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F'ing fast.


Go to solution Solved by TobyB,

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This has been pretty well discused above.  I agree that the suspension is probably crucial if you hit those speeds.  I recently worked wtih Trevor at MCS to develop a 2-way adjustable with remote reservoir that might work for you.  You might give MCS a call and see what he might suggest.

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Ian
'76 M2

'02 325iT

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Dah- with all that drag, just lift off.

 

Me in the aforementioned E46 were behind a Tesla model excessive the other day, and we hit a string of red lights

out of sync.

It had been launching pretty well, so when the last green before the freeway happened, I did, too.

It walked me as if I was standing still.  

I mean, I've been blown by by on the track by everything from a stock car to Paul Jaremko,

and this thing just left.

 

You read that the 0-60 is something like 3 seconds, but until the 2,5 ton bugger turns into a little red dot in front of

you, you don't really twig what that means in the real world.

 

So yeah, electric, huh?

 

t

 

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"I learn best through painful, expensive experience, so I feel like I've gotten my money's worth." MattL

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Some hopefully useful info…

 

Coefficient of drag for a 2002 = .42

(that’s similar to SUVs/Trucks nowadays).

 

The power needed to push an object through the air increases as the cube of the velocity. A car cruising on a highway at 50 mph may require only 10 horsepower to overcome aerodynamic drag, but that same car at 100 mph  requires 80 hp to overcome aero drag.   8 times the power for twice the velocity.


A Top Speed vs Power plot & curve.

(The dataset is the power and top speed data for all 122 cars tested by Road & Track magazine in 1998.)


Note that actual car power varies for a given Top Speed - mainly due to aero, traction and drivetrain differences. So datapoints below the line are ‘slippery/efficient’ cars and above the line are ‘bluff/inefficient’ (like a 2002).

 

I've actually done full aerodynamic calculations for the 2002, I need to look those back up..

 

Tom

 

IMG_1847.jpeg

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Where we goin’? … I’ll drive…
There are some who call me... Tom too         v i s i o n a u t i k s.com   

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18 hours ago, visionaut said:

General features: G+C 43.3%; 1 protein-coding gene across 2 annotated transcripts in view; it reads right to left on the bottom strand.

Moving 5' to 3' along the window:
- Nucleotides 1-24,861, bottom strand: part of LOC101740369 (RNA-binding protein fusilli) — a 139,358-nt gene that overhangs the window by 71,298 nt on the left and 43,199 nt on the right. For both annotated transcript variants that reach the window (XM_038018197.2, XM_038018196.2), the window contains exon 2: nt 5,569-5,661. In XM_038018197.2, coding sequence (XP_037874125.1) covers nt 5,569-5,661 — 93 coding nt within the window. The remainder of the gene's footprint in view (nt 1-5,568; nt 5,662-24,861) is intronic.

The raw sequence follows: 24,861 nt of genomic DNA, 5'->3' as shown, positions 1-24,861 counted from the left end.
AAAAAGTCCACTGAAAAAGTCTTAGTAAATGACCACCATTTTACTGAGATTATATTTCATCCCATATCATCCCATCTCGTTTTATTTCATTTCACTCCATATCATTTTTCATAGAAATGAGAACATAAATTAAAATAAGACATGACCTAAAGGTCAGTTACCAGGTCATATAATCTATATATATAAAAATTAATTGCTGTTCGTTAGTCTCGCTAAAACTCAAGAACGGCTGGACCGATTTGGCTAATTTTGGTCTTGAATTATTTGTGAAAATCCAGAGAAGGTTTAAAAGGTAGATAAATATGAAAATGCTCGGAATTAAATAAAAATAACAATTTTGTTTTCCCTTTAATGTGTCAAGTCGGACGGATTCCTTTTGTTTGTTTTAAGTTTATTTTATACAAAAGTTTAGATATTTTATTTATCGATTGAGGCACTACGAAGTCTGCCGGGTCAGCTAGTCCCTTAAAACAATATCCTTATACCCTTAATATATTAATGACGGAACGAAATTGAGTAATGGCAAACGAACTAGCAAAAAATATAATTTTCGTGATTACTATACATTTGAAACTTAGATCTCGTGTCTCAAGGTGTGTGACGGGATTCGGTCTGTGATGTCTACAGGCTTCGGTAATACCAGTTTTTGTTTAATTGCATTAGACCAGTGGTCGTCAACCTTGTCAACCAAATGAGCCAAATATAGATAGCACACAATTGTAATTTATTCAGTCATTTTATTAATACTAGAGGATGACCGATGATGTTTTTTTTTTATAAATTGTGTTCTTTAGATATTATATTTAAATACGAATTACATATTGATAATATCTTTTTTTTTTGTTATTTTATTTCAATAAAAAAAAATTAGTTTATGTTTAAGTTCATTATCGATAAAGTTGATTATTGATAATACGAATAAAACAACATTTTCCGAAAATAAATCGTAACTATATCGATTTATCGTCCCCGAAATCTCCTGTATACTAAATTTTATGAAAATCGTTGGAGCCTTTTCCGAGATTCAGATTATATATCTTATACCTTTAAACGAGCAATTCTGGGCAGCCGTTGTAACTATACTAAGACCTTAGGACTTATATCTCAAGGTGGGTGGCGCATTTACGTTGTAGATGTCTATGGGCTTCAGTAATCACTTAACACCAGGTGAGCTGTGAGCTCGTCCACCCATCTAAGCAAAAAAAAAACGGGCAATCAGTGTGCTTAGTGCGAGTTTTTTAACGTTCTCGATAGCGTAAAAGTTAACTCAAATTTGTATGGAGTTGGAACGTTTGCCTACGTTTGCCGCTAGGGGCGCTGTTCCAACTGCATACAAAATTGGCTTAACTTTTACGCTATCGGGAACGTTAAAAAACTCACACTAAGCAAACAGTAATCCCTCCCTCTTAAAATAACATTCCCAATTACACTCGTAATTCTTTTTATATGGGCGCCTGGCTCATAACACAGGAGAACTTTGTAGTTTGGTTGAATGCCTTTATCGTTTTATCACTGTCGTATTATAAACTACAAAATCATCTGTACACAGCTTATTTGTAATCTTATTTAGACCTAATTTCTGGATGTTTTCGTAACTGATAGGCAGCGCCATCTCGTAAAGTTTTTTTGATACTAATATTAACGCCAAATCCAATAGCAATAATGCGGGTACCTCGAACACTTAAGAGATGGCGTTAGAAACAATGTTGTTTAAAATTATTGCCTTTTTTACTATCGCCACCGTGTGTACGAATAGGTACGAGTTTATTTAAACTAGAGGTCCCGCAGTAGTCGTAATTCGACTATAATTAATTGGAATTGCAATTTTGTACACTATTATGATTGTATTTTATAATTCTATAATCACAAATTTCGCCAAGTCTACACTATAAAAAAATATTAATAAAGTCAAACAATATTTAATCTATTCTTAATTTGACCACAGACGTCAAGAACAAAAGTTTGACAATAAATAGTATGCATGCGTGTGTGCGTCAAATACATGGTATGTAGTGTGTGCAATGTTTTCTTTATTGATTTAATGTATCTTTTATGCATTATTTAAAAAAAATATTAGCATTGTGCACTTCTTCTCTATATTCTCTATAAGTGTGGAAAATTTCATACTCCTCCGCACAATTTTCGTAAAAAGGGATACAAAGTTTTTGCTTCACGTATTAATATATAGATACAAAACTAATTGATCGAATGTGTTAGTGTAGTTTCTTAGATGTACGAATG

I've actually done full aerodynamic calculations for the 2002, I need to look those back up..

Tom

Tom, it would be fascinating to see your calculations for the 2002.  Most of us won't be able to do much about it, but it would make for interesting reading.

Ian
'76 M2

'02 325iT

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1 hour ago, Ian said:

Tom, it would be fascinating to see your calculations for the 2002.  Most of us won't be able to do much about it, but it would make for interesting reading.

Ian, I’ll try to dig it out (and turn it into something presentable - lol). 

 

Where we goin’? … I’ll drive…
There are some who call me... Tom too         v i s i o n a u t i k s.com   

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3 minutes ago, visionaut said:

No tickey-tockey.. :(

On one of my computers the link works, on the other it doesn't
It shows a 2002 modelcar in a wind tunnel

Edited by uai
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If the smoke source was raised above the hood level and traversed up to roof level, I wonder what the air disturbance above the roof and the trailing smoke pattern is like.

A radiator shop is a good place to take a leak.

 

I have no idea what I'm doing but I know I'm really good at it.

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1 hour ago, Jim2002NY said:

135 is when the front wheels leave the ground and you lose steering...but that was in the '80s on I 95

That's too funny! (since you're still here)

I had a similar experience in the late '80s on I 95! But I was racing a Saab turbo in my '80 RX7 and back wheels seemed to be leaving the ground at 105. That was such an unsettling floaty feeling!

 

On another '80s day on I 95, I briefly got to 100 in my $250 '72 2002. The next day, I was pulling away from a stop sign when my tie rod end departed the tie rod. Thank God that didn't happen the day before at 100 MPH. 

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1976 2002 - Segundo

1936 Ford pickup hotrod, 2010 Honda Ridgeline

Segundo blog

Paoli (PA) Car Show - Oct 5, 2024

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